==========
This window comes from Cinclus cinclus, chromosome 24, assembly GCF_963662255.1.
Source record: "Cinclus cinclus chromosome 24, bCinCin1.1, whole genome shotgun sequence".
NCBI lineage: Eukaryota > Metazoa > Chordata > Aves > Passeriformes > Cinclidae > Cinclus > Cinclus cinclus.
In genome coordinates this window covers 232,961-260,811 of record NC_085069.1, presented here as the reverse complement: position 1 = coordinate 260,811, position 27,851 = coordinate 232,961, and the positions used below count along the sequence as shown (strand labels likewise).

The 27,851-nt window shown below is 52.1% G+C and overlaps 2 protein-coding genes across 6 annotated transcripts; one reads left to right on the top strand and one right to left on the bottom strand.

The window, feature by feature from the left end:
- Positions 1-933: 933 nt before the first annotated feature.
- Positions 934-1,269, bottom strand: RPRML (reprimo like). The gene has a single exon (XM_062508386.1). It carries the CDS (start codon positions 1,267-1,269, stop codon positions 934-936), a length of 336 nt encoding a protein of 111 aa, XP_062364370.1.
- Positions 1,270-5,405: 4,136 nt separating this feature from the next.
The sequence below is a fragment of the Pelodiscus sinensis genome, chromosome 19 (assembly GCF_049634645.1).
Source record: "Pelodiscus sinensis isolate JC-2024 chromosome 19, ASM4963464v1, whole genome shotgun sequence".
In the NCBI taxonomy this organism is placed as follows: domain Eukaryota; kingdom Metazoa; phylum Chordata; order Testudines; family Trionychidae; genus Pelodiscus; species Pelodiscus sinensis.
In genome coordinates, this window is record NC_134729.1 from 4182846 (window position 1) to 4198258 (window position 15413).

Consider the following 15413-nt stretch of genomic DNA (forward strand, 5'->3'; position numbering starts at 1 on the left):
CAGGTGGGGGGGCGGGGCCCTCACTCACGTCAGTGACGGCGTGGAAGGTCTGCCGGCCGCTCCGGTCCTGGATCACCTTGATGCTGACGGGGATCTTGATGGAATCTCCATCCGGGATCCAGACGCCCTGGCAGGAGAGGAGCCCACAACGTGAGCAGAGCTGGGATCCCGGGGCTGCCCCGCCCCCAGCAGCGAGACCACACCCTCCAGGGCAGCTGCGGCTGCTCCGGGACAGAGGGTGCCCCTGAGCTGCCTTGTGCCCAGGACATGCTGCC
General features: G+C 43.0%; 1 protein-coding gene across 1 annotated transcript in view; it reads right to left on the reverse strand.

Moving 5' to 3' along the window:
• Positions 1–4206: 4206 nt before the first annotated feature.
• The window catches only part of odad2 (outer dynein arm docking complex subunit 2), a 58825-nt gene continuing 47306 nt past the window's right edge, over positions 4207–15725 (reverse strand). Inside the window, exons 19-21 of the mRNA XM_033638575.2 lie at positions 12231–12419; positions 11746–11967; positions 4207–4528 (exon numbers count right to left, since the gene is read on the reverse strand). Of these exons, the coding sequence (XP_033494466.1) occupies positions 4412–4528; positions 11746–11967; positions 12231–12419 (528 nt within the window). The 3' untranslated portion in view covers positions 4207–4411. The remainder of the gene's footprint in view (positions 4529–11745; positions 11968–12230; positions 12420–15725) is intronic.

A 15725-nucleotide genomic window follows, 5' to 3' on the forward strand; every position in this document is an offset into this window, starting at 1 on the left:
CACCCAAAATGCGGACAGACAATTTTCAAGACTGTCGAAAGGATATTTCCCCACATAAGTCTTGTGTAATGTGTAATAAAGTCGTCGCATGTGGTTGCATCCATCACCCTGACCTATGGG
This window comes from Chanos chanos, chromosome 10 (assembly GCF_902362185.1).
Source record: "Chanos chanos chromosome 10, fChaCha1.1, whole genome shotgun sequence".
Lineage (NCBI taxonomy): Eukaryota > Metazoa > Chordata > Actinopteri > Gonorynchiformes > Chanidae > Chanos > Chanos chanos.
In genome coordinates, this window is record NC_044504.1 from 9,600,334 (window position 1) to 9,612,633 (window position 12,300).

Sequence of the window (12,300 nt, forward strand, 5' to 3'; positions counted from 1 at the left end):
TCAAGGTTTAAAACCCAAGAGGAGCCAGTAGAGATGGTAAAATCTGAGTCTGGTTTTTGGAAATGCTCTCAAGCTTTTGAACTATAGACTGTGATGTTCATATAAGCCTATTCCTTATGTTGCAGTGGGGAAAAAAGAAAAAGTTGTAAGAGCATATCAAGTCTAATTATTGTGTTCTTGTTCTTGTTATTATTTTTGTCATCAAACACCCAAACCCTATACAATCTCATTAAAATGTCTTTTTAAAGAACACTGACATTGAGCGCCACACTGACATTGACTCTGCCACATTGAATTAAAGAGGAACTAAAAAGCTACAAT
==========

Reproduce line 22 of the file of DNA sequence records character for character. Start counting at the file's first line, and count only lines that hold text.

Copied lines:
This window comes from Chanos chanos, chromosome 10 (assembly GCF_902362185.1).